> > > > following directions pretty well, except for one
> > > > class.  This is a first grade class at the end of the
> > > > day and when I tell them to "put away their markers
> > > > and crayons" they think this means to get out of their
> > > > seats and run around the room and goof off.  I know I
> > > > need to reteach them the procedures for clean up.
> > > > Should I do this at the beginning of the class when
> > > > they are calm or at the end of the period when we are
> > > > ready to pack up?  Does anyone have any tips for
> > > > managing and teaching clean up procedures to little
> > > > ones? Thanks in advance! Marcia
> > > >
> > > >
> > > >
> > > > __________________________________
> > > > Yahoo! Mail - PC Magazine Editors' Choice 2005
> > > > http://mail.yahoo.com
> > > >
> > > > ----------------------------------------------------------------------
> > > >
> > > > Subject: Re: 1st grade clean up: I need some tips!
> > > > From: "Chris Lincoln" <artlover44@socal.rr.com>
> > > > Date: Tue, 13 Sep 2005 18:56:08 -0700
> > > > X-Message-Number: 7
> > > >
> > > > Marcia,
> > > >
> > > > I teach 600 students, K-8, at a Catholic school in Calif.....my best
> > > > advice
> > > > is at clean-up time start counting from 10 down to 0.  I let them know
> at
> > > > the beginning of the school year this is how clean-up works.....by the
> > > > time
> > > > you get to 0 you expect that they will be seated in their seats and
> their
> > > > table will be "impeccably" clean.  Don't ask how or why, but they
> respond
> > > > sooooo well to this game.
> > > >
> > > > Best of luck,
> > > >
> > > > Chris
> > > >
> > > >
> > > > ----------------------------------------------------------------------
> > > >
> > > > Subject: Re: 1st grade clean up: I need some tips!
> > > > From: "M. Austin" <whest177@wheatstate.com>
> > > > Date: Tue, 13 Sep 2005 21:28:46 -0500
> > > > X-Message-Number: 8
> > > >
> > > > Before you begin cleaning up you might make clear your expectations.
> > Maybe
> > > > something like "after we finish drawing our dog it will be time to
> begin
> > > > cleaning up. We will put our markers in the bags, stack our artwork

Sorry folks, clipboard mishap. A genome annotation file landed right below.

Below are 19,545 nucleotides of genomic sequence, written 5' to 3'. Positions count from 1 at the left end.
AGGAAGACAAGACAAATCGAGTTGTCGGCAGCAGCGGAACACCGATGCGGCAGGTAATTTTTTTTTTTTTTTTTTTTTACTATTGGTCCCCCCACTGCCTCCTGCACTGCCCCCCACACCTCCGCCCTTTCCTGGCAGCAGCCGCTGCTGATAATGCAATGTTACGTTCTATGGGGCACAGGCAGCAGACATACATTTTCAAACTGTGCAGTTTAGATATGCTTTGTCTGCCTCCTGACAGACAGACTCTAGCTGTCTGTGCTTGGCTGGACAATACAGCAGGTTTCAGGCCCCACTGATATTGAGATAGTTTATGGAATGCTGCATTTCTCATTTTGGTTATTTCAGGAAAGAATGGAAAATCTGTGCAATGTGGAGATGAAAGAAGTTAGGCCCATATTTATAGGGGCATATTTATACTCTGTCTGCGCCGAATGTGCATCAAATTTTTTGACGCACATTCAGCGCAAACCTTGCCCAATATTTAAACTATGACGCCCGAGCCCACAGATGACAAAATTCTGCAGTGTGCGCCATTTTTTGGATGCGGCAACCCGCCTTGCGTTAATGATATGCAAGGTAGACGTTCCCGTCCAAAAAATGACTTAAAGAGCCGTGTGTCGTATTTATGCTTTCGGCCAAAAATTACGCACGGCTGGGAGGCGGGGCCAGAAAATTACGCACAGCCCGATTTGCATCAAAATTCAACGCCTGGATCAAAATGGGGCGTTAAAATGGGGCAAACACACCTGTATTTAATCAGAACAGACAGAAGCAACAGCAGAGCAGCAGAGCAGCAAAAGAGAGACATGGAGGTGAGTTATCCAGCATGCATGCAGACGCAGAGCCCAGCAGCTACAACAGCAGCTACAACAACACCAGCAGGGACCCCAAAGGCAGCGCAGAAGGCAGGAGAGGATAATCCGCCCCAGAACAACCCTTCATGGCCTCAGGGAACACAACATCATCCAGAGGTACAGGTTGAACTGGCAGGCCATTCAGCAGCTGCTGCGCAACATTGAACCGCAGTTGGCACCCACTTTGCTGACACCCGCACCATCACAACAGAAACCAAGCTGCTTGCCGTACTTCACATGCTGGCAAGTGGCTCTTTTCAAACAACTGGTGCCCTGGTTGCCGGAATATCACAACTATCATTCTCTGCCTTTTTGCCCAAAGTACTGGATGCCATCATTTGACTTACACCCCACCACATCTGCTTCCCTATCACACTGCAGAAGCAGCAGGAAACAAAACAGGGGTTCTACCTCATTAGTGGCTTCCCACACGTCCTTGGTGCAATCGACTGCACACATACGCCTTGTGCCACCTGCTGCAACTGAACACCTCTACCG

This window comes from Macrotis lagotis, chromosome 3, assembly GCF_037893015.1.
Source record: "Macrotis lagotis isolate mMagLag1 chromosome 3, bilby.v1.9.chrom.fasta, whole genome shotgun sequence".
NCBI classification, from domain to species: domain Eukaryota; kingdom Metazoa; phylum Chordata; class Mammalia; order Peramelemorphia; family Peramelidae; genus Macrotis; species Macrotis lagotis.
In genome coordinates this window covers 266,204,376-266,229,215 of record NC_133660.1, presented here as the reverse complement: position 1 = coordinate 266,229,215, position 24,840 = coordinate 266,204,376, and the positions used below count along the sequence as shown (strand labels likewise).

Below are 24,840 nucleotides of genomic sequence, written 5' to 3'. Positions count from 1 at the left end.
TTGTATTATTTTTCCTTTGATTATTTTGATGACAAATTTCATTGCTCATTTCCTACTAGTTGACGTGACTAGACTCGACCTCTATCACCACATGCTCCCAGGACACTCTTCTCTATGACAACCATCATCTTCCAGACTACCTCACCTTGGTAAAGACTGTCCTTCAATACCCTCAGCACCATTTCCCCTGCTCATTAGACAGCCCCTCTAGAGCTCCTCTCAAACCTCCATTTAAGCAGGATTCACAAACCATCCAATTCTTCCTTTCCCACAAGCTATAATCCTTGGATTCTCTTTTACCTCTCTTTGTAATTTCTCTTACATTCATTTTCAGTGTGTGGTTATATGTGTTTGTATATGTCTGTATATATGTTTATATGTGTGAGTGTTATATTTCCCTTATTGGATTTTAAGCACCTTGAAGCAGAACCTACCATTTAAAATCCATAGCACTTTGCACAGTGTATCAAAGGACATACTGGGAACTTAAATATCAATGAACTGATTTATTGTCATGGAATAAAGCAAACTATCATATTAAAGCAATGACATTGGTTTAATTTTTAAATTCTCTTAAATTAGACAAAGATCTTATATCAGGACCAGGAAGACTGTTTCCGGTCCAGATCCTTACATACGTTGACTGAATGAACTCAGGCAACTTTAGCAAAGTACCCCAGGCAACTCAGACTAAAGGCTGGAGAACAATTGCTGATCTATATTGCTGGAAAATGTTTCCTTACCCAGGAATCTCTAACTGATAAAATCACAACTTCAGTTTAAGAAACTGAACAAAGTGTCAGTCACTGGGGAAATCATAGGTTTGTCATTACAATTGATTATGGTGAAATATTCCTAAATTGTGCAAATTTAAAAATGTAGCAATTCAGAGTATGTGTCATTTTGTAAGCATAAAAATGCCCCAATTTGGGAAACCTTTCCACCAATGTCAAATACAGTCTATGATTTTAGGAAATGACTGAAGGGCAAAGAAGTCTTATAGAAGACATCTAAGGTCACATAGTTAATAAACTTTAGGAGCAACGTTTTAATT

> > neatly
> > > > on the table in a pile, and then wait for my super special
> instructions".
> > > > Then, do different things for line up. One day I might line them up by
> > > > quietest table first, some days it is by color clothes (whoever is
> > wearing
> > > > the color that red and blue mixed together make may line up), some days
> > it
> > > > is by individual students, some days it is by who is standing quietly
> > > > behind
> > > > the red chairs (I have 2 different color chairs). The students know
> that
> > > > it
> > > > is routine to clean up, stack their artwork, and stand quietly behind
> > > > their
> > > > chairs, but they don't know how we're going to line up, so they have to
> > > > listen closely, because we ALL know how important it is to line up
> first!
> > > > *L*
> > > > ~Michal
> > > > K-12 Kansas Art Teacher
> > > > http://www.geocities.com/theartkids
> > > >
> > > >>
> > > >> All of my classes are going okay and the kids are
> > > >> following directions pretty well, except for one
> > > >> class.  This is a first grade class at the end of the
> > > >> day and when I tell them to "put away their markers
> > > >> and crayons" they think this means to get out of their
> > > >> seats and run around the room and goof off.  I know I
> > > >> need to reteach them the procedures for clean up.
> > > >> Should I do this at the beginning of the class when
> > > >> they are calm or at the end of the period when we are
> > > >> ready to pack up?  Does anyone have any tips for
> > > >> managing and teaching clean up procedures to little
> > > >> ones? Thanks in advance! Marcia
> > > >
> > > >
> > > >
> > > >
> > > >
> > > > ---
> > > >
> > > > END OF DIGEST
> > > >